Education key to eating well on food stamps

A client of the Supplemental Nutrition Assistance Program checks out of a grocery store.   


The Trump administration, through the U.S. Department of Agriculture, has proposed several new regulations this year that would potentially reduce or limit the number of people who are eligible for monthly benefits from the federally funded Supplemental Nutrition Assistance Program, or SNAP. The most recent proposal, on Oct. 1, would replace “old, inconsistent calculations with a uniform approach based on national surveys of actual household utility costs in each state and decrease the administrative burden of maintaining these calculations at the state level,” the USDA announced in a news release.

We appreciate the federal government’s desire to transform the current byzantine system of determining households’ eligibility for food stamps into something more modern and efficient.

As the USDA states, the current system involves a “patchwork of outdated approaches states currently use,” some of which were developed in the 1970s and involve algorithms that, frankly, have been lost to the sands of time.

Leaving that system fully intact makes little sense. Review and revision are healthy parts of any ongoing government operation.

Marie Fishpaw and Robert Rector of The Heritage Foundation noted in August that SNAP is full of loopholes, and that some states even “game the system,” given that the money is coming from federal coffers, not their own. They wrote: “The reality: Americans are generous and compassionate. We spend more than $1.1 trillion per year providing cash, food, housing, and medical care through 90 major government programs to help the poor and near-poor. The administration’s proposed reforms are a good first step toward needed changes to ensure our tax dollar investments go to the truly needy.”

Certainly, wise expenditure of our tax dollars is vital. And waste should be discouraged and rooted out.

But we also hope that these USDA proposals regarding SNAP — none of which is yet law — are considered carefully in Washington. That there is thoughtful debate over their ramifications. That there is a willingness to modify the proposals, if necessary. Because these changes will be failures if they close loopholes and save tax dollars at expense of those who truly need food assistance.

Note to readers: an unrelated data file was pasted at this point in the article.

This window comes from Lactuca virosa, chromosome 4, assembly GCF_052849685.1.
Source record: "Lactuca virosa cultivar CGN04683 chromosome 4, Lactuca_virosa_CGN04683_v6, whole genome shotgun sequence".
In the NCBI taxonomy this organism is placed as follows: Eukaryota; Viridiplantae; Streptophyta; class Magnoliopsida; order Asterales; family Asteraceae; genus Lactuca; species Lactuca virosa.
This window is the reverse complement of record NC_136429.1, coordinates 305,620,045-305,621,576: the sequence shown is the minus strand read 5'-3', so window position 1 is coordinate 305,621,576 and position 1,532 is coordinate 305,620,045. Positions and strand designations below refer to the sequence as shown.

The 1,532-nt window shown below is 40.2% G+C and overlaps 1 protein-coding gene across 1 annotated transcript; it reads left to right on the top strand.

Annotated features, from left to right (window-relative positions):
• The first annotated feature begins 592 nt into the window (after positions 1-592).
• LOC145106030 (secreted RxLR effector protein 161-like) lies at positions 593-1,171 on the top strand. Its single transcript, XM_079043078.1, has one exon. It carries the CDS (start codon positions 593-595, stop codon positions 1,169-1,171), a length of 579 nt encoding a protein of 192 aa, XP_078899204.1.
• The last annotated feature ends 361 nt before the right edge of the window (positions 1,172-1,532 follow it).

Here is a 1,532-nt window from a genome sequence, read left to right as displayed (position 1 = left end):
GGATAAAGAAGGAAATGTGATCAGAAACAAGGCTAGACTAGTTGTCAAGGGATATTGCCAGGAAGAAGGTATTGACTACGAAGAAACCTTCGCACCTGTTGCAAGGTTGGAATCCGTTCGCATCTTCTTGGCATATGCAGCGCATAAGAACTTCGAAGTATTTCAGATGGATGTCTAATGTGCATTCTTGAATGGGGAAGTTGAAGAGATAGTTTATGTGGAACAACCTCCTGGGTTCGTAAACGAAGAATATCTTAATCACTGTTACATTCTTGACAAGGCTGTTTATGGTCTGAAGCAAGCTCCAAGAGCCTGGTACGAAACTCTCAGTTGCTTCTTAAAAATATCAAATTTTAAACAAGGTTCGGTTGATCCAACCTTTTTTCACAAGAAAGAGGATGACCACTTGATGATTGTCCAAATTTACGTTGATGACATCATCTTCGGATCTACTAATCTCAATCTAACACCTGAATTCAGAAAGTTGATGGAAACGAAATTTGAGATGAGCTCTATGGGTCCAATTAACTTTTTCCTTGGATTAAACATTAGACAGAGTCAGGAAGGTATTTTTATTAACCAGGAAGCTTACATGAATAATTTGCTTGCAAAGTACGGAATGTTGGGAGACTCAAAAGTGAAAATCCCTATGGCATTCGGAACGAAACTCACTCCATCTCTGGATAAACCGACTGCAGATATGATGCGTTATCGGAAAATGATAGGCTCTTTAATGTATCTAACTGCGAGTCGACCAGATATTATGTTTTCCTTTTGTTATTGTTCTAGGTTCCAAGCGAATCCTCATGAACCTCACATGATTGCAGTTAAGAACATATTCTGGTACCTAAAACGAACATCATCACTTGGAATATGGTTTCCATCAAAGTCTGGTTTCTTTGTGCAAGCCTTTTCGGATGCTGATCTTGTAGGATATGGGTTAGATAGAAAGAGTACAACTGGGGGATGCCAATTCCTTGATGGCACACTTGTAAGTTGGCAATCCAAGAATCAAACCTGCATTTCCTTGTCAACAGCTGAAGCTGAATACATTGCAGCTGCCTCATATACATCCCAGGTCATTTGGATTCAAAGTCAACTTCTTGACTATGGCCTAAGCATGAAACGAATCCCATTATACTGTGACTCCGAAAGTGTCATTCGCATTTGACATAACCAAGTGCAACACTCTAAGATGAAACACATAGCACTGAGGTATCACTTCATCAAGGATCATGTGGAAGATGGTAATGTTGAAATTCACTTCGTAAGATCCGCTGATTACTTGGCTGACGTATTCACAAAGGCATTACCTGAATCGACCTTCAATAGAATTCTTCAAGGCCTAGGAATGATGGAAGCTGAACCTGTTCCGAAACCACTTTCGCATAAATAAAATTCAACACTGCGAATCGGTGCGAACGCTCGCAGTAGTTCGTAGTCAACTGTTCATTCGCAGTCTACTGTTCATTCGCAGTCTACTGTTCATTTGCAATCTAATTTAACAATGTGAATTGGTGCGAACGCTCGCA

To be sure, many concerns have been raised over the USDA proposals. The New York Times noted Friday that “the latest proposed cut would slice $4.5 billion from the program over five years, trimming monthly benefits by as much as $75 for 1 in 5 struggling families.”

And Pennsylvania Department of Human Services Secretary Teresa Miller said an earlier USDA proposal might jeopardize food access for more than 200,000 state residents.

“SNAP is the most important anti-hunger program we have,” Miller said at a Sept. 3 Harrisburg news conference, the Pennsylvania Capital-Star reported. “SNAP is the primary way we help feed a lot of families.”

In a late-September news release, Miller added: “Attacks on SNAP make it harder for us to make people’s lives better. These mean-spirited changes ... will only increase hunger across Pennsylvania and will disproportionately impact working families, individuals with disabilities, and seniors. It is cruel and unacceptable.”

Miller’s fiery rhetoric should be taken as a passion for protecting our state’s most vulnerable residents. We don’t think it should be seen as partisan bickering, because this truly shouldn’t be a partisan issue.

Last month, Melissa Howell of the business news website Quartz noted that a USDA proposal to terminate broad-based categorical eligibility for SNAP recipients goes against the idea of protecting state rights and autonomy, which is “traditionally a core value for Republicans.”

Given this, Howell adds that “it is hard to understand how the federal government’s interference with how states manage their nutritional assistance programs is in any way acceptable (to the GOP).”

For us, compassion has to be a component of this debate. Helping others is part of who we are in Lancaster County. We have so many tremendous programs — staffed by volunteers who are our friends, neighbors and co-workers — dedicated to helping those struggling with hunger and food insecurity.

Lancaster County’s Mike Brubaker, a former Republican state senator, the founder of the Pennsylvania Legislative Hunger Caucus and a partner in the Hunger-Free Lancaster Coalition, co-wrote this in 2016: “Republican and Democratic families alike experience the dread of having too little food in the fridge and too many days until the next paycheck. The fight against the scourge of rumbling stomachs and the shame of not having enough is and must be nonpartisan. Hunger harms our children, hurts our seniors and stresses our families. It is a community problem.”

We want to believe the USDA shares this philosophy, too. The federal agency states on its website that it strives to “reduce food insecurity and promote nutritious diets among the American people.”

And so we have the Trump administration’s logical attempt to modernize and streamline SNAP allocations to ensure that our tax dollars are used wisely. And we have the heart and passion of advocates like Miller and Brubaker. Of communities like Lancaster County.

We need both. Brains and heart. We’d like to believe we’re all working toward the same goal on the issue of hunger. But we must make sure that fiscal common sense and compassion remain equal parts of the equation.